suffering, his pain, his struggle.
Carson: How do you feel about that, real quick?
Russell: About his lyrics?
Russell: Well, you got to look at it this way. 50 cent was shot I don’t
know how many times.
Russell: No, nine times once, but he’s been shot other times.
Russell: He’s got a long history. His mother died when he was 8. He
sold drugs when he was 12. He’s been in and out of jail. He’s lucky to
be alive. And whatever his struggle — I mean, he’s the kind of person
you don’t want to hear from, but the fact is there are kids in our communities
all over this country, in trailer parks and in projects, who live like
50 cents. And so he doesn’t really owe you anything. He doesn’t owe your
kids anything. He can say whatever he wants. His poetry expresses a suffering
that we generally ignore. So when the old gangsta rap records, my favorite
being “‘f’ the police” —
Russell: — That was an important record. It gave us a dialogue about
the way the police department at that time was treating that community.
Russell: So the truth has to come out, and 50 cent’s another truth teller.
Carson: How come people say — because people like 50 and em have sold
so many records, I’ve actually heard people say that that’s been bad for
Russell: Well, thing about hip-hop is we like the american dream. When
there’s success, we buy into it.
Carson: But when the ceiling goes that high — this is the worst time
right now in the record —
Russell: They should be thrilled. 50 cent and eminem are helping to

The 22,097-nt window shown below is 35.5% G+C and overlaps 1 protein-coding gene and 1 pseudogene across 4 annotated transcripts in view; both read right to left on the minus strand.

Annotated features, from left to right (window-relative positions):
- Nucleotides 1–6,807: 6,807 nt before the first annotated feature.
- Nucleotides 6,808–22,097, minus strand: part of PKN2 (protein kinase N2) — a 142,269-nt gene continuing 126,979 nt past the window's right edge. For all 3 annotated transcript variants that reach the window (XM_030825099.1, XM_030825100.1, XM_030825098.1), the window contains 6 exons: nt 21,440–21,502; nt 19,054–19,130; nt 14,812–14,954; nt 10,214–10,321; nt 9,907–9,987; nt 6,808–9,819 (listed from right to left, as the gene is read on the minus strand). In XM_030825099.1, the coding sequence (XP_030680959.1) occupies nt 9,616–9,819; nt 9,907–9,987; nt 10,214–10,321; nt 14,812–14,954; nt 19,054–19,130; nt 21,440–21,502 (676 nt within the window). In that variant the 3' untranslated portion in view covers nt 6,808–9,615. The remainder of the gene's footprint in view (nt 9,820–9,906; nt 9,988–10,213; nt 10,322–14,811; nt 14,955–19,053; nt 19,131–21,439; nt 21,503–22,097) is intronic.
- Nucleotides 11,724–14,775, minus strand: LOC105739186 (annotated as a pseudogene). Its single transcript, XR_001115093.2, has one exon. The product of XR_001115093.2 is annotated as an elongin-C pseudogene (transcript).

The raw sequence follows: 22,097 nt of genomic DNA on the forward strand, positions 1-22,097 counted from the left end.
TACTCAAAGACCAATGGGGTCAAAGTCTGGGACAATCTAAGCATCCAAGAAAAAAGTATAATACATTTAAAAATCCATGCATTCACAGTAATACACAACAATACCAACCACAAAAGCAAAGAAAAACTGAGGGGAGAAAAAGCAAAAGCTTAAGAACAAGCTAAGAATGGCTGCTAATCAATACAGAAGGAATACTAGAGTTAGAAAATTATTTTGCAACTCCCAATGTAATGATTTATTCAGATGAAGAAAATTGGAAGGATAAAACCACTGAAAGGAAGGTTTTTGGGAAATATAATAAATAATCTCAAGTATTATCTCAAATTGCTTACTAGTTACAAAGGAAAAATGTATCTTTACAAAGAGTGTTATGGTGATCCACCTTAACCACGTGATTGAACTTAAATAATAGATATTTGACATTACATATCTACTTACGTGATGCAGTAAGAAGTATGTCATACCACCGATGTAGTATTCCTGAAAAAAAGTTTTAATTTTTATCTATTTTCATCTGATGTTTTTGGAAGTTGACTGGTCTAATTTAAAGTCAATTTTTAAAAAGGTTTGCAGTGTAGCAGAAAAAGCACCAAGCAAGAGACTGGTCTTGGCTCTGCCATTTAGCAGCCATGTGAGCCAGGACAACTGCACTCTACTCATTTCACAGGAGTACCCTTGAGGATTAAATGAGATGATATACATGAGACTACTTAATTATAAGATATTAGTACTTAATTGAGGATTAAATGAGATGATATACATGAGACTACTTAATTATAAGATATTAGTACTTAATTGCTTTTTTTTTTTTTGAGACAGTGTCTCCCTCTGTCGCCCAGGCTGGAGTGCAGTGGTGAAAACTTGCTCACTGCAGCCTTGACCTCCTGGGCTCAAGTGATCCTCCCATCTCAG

pay all the bills in this cold record business, but they’re hot, and all
the hip-hop is still hot. So they shou be thrilled.
Carson: I just don’t understa why some people are mad at it, saying,
“we can’t get a shot now selling anything, because you guys are selling
Carson: I agree.
Russell: You’re selling everything. It’s all good.
Carson: Outside of hip-hop and outside of your entertainment empire,
a lot of things that are on our minds, as I’m sure is yours, is the notion
of going to war. And I want to air something right now, and this is —
I don’t know, just watch it, but I also want to mention that it’s — you
know, it’s a little bit difficult to watch, so if you’re at home, you can
shut off the tv for a second. Check out this ad.
Russell: George bush says it’s time for war. What’s the rush? Iraq’s
been contained for 12 years. Hundreds of thousands don’t have to die. Tougher
U.N. Inspections can disarm iraq. It’s the old who get us into war, but
it’s the young who end up in body bags.
[ Gunshot ] Stand up, demonstrate and have your voice heard. Send a
free fax to congress at truemajority.Org.
Carson: Have you had a tough time getting that on television?
[ Applause ] Did you lighten some of the — ?
Russell: Well, you know, I think there’s — there’s a problem with that
and many other ads getting on television. But the fact — what I want to
say is there’s $200 billion they’re thinking about spending on war. What
can that do against the war on poverty and ignorance? That’s the war we
need to fight. You know, liberating iraqis, well, that’s not — you know,
liberate the poor people in america. $200 billion —
[ Applause ] — Is a lot of money. We’re talking about equal, high-quality
education. We’re talking about really important stuff they say we’re not
addressing properly, and we’re going to war, you know? And it’s against
the — and I think we should, right now, instead of getting in a big fight